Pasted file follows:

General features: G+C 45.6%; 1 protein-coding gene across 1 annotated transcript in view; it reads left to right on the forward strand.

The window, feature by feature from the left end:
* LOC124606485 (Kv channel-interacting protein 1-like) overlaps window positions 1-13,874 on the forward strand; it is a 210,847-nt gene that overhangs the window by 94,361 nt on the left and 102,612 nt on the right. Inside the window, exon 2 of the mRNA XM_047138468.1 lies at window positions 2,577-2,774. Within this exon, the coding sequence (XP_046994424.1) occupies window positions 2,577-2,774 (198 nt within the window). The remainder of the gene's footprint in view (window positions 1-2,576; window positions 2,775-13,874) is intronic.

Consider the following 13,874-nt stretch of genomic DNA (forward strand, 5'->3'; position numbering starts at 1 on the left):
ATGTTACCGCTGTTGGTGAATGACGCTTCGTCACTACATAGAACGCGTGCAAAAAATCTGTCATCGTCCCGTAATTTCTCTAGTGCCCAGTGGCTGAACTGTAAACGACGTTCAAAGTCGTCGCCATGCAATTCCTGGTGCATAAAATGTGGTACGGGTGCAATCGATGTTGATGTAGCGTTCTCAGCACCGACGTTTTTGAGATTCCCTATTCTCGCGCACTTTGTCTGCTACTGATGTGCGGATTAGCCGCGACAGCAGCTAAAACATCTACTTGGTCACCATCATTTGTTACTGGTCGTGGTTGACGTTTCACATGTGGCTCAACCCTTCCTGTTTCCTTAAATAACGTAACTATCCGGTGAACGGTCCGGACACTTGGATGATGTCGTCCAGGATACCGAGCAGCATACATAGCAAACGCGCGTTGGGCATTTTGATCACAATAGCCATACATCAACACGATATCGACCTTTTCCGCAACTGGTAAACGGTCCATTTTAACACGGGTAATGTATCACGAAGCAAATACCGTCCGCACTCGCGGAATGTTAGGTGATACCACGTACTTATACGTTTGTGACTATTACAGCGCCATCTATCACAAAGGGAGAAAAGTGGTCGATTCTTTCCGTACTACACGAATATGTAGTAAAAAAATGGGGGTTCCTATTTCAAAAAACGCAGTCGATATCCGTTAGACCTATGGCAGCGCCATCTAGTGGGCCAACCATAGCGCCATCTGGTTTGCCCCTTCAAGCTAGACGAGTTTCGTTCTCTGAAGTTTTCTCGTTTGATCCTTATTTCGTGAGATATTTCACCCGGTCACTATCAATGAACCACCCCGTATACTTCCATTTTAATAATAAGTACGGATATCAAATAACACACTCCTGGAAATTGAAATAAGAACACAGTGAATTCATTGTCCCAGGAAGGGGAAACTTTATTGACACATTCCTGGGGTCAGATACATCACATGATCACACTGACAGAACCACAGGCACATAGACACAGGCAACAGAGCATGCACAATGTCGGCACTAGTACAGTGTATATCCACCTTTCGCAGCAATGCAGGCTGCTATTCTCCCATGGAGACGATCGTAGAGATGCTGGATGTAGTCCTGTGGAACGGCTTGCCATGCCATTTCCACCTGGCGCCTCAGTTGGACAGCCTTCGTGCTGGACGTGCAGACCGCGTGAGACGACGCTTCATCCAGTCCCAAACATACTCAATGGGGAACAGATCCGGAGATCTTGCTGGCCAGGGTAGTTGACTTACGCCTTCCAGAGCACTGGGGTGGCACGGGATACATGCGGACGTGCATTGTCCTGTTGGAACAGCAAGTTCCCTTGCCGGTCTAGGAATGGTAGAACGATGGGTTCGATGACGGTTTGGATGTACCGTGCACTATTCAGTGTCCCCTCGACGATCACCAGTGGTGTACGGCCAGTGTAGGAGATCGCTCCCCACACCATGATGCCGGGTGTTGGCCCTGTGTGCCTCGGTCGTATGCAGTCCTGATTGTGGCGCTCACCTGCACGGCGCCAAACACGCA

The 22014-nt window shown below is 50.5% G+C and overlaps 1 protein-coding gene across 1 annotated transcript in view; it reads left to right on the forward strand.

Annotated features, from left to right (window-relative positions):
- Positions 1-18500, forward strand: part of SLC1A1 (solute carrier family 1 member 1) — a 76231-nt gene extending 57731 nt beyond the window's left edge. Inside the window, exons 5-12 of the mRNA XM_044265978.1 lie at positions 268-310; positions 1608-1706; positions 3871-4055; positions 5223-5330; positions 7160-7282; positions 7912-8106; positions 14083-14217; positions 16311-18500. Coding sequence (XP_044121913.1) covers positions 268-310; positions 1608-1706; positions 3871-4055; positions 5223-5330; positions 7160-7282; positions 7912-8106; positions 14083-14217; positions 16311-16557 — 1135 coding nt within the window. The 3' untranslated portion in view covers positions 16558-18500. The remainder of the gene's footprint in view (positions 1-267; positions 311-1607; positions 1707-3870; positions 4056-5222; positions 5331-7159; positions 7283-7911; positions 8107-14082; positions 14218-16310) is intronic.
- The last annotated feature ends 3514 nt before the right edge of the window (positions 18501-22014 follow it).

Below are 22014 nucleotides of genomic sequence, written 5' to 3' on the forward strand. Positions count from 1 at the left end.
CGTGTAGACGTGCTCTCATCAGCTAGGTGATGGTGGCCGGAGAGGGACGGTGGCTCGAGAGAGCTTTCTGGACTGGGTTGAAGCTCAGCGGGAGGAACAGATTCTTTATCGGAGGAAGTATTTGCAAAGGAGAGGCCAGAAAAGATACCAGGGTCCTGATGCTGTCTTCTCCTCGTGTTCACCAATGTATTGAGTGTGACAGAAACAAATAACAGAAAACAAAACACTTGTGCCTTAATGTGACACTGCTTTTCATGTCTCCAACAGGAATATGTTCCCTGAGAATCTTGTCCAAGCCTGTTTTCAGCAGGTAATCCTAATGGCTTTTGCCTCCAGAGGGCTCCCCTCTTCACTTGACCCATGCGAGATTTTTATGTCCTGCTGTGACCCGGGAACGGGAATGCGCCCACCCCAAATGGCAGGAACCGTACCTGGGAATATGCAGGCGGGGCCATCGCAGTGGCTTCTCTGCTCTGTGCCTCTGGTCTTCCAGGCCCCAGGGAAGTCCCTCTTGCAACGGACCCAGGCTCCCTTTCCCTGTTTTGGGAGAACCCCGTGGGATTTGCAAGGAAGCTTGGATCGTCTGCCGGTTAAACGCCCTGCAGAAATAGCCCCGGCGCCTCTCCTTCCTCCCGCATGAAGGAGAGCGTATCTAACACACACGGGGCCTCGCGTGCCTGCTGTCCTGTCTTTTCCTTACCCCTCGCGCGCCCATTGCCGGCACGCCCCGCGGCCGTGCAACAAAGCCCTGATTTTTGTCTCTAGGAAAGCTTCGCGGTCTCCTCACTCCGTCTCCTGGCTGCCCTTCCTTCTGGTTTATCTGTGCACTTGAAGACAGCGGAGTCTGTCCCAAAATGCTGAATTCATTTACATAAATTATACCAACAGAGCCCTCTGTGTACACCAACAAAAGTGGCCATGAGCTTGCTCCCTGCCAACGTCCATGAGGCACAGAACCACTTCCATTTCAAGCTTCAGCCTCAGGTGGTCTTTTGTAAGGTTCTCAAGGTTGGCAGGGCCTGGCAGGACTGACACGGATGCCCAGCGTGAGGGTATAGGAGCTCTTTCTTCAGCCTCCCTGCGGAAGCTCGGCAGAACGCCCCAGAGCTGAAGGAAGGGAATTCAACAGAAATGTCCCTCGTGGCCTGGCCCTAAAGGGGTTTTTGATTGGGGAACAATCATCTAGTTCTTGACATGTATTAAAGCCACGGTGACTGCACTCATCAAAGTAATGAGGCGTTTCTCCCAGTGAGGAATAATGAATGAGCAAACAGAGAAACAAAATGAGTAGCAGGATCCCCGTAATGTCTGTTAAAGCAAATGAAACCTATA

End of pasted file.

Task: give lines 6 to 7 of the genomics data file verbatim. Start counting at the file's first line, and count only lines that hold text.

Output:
The 22014-nt window shown below is 50.5% G+C and overlaps 1 protein-coding gene across 1 annotated transcript in view; it reads left to right on the forward strand.

Annotated features, from left to right (window-relative positions):